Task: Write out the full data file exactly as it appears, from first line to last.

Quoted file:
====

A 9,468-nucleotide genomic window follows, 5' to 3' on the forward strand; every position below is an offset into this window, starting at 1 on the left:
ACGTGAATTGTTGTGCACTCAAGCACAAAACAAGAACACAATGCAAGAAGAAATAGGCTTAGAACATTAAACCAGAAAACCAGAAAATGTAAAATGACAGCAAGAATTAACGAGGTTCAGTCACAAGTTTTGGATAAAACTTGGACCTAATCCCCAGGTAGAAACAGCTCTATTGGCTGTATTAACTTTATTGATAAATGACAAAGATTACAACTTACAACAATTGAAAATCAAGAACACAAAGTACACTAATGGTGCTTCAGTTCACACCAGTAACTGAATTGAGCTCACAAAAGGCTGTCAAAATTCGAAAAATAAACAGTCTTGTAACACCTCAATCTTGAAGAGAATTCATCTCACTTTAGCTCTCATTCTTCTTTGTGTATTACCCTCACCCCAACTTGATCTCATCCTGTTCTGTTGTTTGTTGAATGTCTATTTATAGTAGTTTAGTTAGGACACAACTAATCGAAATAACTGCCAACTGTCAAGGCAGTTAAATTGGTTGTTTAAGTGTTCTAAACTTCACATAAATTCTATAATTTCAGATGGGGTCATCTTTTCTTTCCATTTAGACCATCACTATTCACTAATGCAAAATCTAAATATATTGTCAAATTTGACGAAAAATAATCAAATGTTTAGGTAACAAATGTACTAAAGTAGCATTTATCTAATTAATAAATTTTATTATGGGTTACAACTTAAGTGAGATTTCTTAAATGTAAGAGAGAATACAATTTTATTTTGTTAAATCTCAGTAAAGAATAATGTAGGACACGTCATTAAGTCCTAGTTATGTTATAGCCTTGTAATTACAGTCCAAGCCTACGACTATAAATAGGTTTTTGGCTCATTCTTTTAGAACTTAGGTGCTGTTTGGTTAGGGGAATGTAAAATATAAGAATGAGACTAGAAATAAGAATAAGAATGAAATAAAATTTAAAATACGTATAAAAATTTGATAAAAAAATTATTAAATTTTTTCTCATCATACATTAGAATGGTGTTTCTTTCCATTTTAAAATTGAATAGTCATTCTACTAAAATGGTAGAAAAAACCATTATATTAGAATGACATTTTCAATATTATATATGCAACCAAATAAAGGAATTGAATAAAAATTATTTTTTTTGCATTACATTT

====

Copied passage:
A 9,468-nucleotide genomic window follows, 5' to 3' on the forward strand; every position below is an offset into this window, starting at 1 on the left:
ACGTGAATTGTTGTGCACTCAAGCACAAAACAAGAACACAATGCAAGAAGAAATAGGCTTAGAACATTAAACCAGAAAACCAGAAAATGTAAAATGACAGCAAGAATTAACGAGGTTCAGTCACAAGTTTTGGATAAAACTTGGACCTAATCCCCAGGTAGAAACAGCTCTATTGGCTGTATTAACTTTATTGATAAATGACAAAGATTACAACTTACAACAATTGAAAATCAAGAACACAAAGTACACTAATGGTGCTTCAGTTCACACCAGTAACTGAATTGAGCTCACAAAAGGCTGTCAAAATTCGAAAAATAAACAGTCTTGTAACACCTCAATCTTGAAGAGAATTCATCTCACTTTAGCTCTCATTCTTCTTTGTGTATTACCCTCACCCCAACTTGATCTCATCCTGTTCTGTTGTTTGTTGAATGTCTATTTATAGTAGTTTAGTTAGGACACAACTAATCGAAATAACTGCCAACTGTCAAGGCAGTTAAATTGGTTGTTTAAGTGTTCTAAACTTCACATAAATTCTATAATTTCAGATGGGGTCATCTTTTCTTTCCATTTAGACCATCACTATTCACTAATGCAAAATCTAAATATATTGTCAAATTTGACGAAAAATAATCAAATGTTTAGGTAACAAATGTACTAAAGTAGCATTTATCTAATTAATAAATTTTATTATGGGTTACAACTTAAGTGAGATTTCTTAAATGTAAGAGAGAATACAATTTTATTTTGTTAAATCTCAGTAAAGAATAATGTAGGACACGTCATTAAGTCCTAGTTATGTTATAGCCTTGTAATTACAGTCCAAGCCTACGACTATAAATAGGTTTTTGGCTCATTCTTTTAGAACTTAGGTGCTGTTTGGTTAGGGGAATGTAAAATATAAGAATGAGACTAGAAATAAGAATAAGAATGAAATAAAATTTAAAATACGTATAAAAATTTGATAAAAAAATTATTAAATTTTTTCTCATCATACATTAGAATGGTGTTTCTTTCCATTTTAAAATTGAATAGTCATTCTACTAAAATGGTAGAAAAAACCATTATATTAGAATGACATTTTCAATATTATATATGCAACCAAATAAAGGAATTGAATAAAAATTATTTTTTTTGCATTACATTT